All said and done, the rolls turned out ok, a bit dense but ok. Now my first attempt at them is done and I learned a lot of what to do and what not to do for next time. These rolls are actually super easy to make (when you pay attention) and I’m really excited to add these to my repertoire.
Dough 1 cup whole milk
2/3 cup granulated sugar
1 1/2 Tbsp active dry yeast
1/2 cup unsalted butter, room temperature and cut into 4 pieces
2 large eggs, at room temperature
4 1/2 cups all purpose flour (spooned and leveled), plus more to flour work surface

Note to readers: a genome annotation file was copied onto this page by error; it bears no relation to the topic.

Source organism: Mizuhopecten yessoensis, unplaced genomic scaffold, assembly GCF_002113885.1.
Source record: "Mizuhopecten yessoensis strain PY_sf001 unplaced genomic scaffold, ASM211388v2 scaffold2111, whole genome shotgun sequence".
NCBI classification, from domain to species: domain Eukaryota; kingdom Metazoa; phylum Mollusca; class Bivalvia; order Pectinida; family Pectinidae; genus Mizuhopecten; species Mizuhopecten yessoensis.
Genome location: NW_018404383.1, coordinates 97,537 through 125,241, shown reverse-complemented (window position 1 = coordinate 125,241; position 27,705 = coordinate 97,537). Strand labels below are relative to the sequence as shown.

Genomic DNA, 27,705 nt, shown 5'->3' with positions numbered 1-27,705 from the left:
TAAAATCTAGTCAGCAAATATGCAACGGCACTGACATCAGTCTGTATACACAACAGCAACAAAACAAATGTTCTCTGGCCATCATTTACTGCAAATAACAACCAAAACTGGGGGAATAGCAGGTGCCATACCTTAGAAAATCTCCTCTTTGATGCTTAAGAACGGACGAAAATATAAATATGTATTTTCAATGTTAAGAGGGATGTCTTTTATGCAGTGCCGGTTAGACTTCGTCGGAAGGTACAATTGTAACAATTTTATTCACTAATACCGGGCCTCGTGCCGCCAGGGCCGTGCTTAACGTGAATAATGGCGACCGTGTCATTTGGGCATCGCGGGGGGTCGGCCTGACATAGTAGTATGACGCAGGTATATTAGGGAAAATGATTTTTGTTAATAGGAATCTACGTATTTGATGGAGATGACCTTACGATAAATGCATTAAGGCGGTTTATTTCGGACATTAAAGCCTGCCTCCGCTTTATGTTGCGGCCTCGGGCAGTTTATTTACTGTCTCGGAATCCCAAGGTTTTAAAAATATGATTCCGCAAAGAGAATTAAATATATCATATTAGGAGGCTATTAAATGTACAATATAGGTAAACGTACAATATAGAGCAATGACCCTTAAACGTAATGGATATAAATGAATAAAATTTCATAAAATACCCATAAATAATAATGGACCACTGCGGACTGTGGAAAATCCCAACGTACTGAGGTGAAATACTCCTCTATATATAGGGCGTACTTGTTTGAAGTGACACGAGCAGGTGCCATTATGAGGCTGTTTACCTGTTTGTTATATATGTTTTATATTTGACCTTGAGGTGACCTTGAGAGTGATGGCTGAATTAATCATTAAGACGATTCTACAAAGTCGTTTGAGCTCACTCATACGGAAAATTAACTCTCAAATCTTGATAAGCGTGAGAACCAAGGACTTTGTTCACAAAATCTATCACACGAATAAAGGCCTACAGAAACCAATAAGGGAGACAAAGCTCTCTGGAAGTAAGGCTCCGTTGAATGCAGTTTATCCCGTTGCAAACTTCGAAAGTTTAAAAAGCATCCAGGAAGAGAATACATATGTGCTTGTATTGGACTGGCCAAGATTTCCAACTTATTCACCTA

Heat milk to about 95ºF. Pour the warm milk into the bowl of a mixer with the dough hook attached. Whisk in the sugar and yeast. Cover with a towel and let rest for 5-10 minutes, until foamy.
On low speed, beat in the softened butter until it is slightly broken up. Then add the eggs one at a time. The butter won’t really mix into the mixtures, so don’t be alarmed.
On low, gradually add the flour. Once it’s all added, beat the mixture on medium high until dough is soft and supple, about 6 mins.
Transfer dough to a floured surface and knead with hands for 1 min. Form the dough into a ball and transfer it to a lightly greased bowl. Cover the dough loosely and let sit in a warm place* for 1-2 hrs, or until doubled in size. (*can heat oven to 200ºF, turn oven off, then place bowl into warm oven)
Topping 2 cups chopped pecans
1/2 cup unsalted butter
2/3 cup packed dark brown sugar
2/3 cup whole milk
1/3 cup pure maple syrup